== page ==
The Cotton Rat Model
The cotton rat (Sigmodon hispidus) is currently among the most extensively used animal models of hRSV and other human infectious respiratory diseases, in part due to the semi-permissive replication of several respiratory viral agents and the developing industry of genetic and immunological tools applicable on this model. Up to date, this model has been successfully used for several studies in hRSV, including antibody prophylaxis (Ottolini et al., 2002), vaccine testing (Widjojoatmodjo et al., 2010; Garlapati et al., 2012; Kamphuis et al., 2013; Rostad et al., 2016; Stobart et al., 2016; Widjaja et al., 2016; Fuentes et al., 2017), FI-RSV enhanced respiratory disease (Prince et al., 1986; Sawada and Nakayama, 2016; Widjaja et al., 2016), maternally induced immunity (Prince et al., 1983; Blanco et al., 2015), and susceptibility of high-risk human groups (Boukhvalova and Blanco, 2013). In fact, the main advantage of this model is its greater permissiveness to hRSV infection than inbred mice, other rodents, and animals in general, reaching a replication that is 50–1,000 fold higher than mouse strains (Prince et al., 1979). Infection with hRSV undergoes active replication in lungs and nasal tissue, lasting about 6–9 days, respectively. However, tracheal replication reaches only low titers (Prince et al., 1978). Histopathological examinations have revealed mild lesions as early as day 2, including bronchitis, bronchiolitis, and exudative rhinitis (Prince et al., 1978). Interestingly, with higher doses (106 PFU), cotton rats develop alveolitis, peribronchiolitis, and interstitial pneumonitis, therefore reflecting a direct relationship between viral replication, histopathology, and the infectious dose inoculated (Prince et al., 1978). Although the quality and timing of pathological changes observed in cotton rats after hRSV infection share several features with the natural human hRSV infection, bronchiolitis is notoriously less severe in cotton rats (Prince et al., 1978, 1986). The absence of clinical signs, such as cough, rhinorrhea, and fever, constitutes a disadvantage that should be considered for certain studies. Although cotton rats remain susceptible through the whole life, viral replication and persistence are major in infant animals. Reinfection of this species leads to an inflammatory response in lungs that is characterized by the absence of viral production due to an abortive viral replication (Prince et al., 1979; Boukhvalova et al., 2007a), which is paralleled by an early upregulation of interferon response and expression of interferon-inducible MX genes (Pletneva et al., 2008). The presence of MX genes is noteworthy, since Mx1 and Mx2 are functionally absent in inbred mouse strains C57BL/6, BALB/c, and CBA/J, and is an important component of the antiviral innate response (Staeheli et al., 1993). In terms of the immune response to experimental infection, the arachidonic acid pathway is upregulated after cotton rat infection with hRSV and has been associated to the severity of disease (Richardson et al., 2005). Cytokine synthesis in lung after hRSV infection reveals an increase in IFN-γ, IL-10, IL-6, CCL-2, and growth-regulated oncogene, reaching a peak at day 4 after infection in infant cotton rats, which is delayed to day 6 in aged individuals (Boukhvalova et al., 2007b).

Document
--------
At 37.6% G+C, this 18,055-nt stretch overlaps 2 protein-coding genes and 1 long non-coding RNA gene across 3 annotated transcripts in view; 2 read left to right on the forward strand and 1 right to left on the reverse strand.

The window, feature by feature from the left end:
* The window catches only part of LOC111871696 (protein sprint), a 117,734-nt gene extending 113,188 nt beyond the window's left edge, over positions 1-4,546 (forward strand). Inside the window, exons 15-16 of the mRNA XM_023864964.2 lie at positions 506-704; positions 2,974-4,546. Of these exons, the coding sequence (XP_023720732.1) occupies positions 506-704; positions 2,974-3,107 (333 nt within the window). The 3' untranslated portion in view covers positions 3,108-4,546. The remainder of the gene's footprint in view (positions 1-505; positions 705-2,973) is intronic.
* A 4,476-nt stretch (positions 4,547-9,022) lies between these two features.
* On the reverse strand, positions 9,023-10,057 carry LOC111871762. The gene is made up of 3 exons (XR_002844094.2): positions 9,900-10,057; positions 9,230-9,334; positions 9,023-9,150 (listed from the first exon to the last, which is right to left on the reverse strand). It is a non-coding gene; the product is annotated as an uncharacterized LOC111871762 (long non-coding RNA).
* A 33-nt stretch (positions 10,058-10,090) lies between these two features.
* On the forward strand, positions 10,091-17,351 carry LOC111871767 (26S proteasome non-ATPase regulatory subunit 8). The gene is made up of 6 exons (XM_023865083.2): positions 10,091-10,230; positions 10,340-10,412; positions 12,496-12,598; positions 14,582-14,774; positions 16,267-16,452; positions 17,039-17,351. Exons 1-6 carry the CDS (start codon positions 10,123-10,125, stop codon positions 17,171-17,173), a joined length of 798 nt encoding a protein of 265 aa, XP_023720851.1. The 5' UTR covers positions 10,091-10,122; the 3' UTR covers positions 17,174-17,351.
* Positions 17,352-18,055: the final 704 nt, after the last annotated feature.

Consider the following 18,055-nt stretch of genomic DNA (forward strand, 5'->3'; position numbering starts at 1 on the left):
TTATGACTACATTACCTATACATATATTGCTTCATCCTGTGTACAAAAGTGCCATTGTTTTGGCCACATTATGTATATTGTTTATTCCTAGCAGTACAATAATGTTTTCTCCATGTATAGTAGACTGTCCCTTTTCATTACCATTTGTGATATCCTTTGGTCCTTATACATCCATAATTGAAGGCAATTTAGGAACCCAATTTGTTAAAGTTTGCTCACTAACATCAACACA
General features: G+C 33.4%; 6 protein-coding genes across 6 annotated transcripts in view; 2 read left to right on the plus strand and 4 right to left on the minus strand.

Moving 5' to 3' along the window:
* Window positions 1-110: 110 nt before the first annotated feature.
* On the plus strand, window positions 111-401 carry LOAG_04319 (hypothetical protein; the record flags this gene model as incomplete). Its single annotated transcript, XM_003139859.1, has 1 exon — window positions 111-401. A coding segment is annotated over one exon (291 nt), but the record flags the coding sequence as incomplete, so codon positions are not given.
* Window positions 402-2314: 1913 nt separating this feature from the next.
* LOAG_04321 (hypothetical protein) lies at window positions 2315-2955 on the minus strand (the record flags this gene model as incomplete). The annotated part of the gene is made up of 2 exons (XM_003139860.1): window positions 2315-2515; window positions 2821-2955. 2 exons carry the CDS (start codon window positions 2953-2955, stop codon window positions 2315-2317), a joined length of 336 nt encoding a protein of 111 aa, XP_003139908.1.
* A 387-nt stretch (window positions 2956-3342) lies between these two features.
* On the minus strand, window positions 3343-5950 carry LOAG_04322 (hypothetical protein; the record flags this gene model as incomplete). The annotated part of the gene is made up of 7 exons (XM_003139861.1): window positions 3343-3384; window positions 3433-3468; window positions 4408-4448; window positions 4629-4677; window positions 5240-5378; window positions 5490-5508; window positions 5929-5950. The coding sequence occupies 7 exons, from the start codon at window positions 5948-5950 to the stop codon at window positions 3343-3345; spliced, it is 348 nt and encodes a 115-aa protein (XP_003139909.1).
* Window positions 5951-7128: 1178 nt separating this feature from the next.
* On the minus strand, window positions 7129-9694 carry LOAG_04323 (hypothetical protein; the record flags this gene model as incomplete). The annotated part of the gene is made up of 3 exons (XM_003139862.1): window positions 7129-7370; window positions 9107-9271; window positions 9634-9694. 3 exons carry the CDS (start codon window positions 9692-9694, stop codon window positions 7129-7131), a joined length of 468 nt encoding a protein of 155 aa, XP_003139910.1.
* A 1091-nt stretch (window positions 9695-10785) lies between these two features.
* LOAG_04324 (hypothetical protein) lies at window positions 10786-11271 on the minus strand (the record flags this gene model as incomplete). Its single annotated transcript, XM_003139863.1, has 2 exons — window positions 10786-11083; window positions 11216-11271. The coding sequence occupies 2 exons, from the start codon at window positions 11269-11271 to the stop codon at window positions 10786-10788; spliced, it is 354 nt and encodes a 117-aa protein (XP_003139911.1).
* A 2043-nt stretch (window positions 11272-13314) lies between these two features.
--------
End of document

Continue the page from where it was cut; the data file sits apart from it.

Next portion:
Response to repetitive exposures to hRSV has been evaluated in cotton rats, showing that during the first infection there is an absence of neutralizing antibody production, which results in a lack of protection to a second infection. During a second infection, a neutralizing antibody response and a CD8+IFN-γ+ T cell response take place, which seem to be nevertheless unable to clear the virus from the lungs (Yamaji et al., 2016).
The study of maternal transferred immunity is one of the earliest applications for this model (Blanco et al., 2015). Both colostrum feeding and transplacental immunity can provide protection in lungs and nasal tissue in infant cotton rats gestated by immunized mothers challenged with hRSV prior to litter birth. Unfortunately, this passively transferred protection is transient and significantly reduced after 4 weeks from birth (Prince et al., 1983; Blanco et al., 2015). This protective effect is correlated to serum neutralizing antibodies, with titers >1:380 being protective in infant cotton rats, which is similar to human infant passively-acquired immunity, which results in reduced susceptibility to infection with antibody titers equal or higher to 1:400 (Prince et al., 1983, 1985). However, the lack of correlation in some studied animals suggests that other immune mediators might be contributing to maternally transmitted protective immunity (Prince et al., 1983). Interestingly, a strong correlation between hRSV-specific neutralizing antibody titers in cotton rat mothers and their litters has been described, and the protection provided by those antibodies appears to be inversely associated to cytokine expression in lungs (Blanco et al., 2015). Also, the maternally acquired humoral immunity is responsible for suppressing vaccine immunogenicity in infant cotton rats (Prince et al., 1979, 1982), thereby highlighting the difficulties of developing a vaccine for human infants.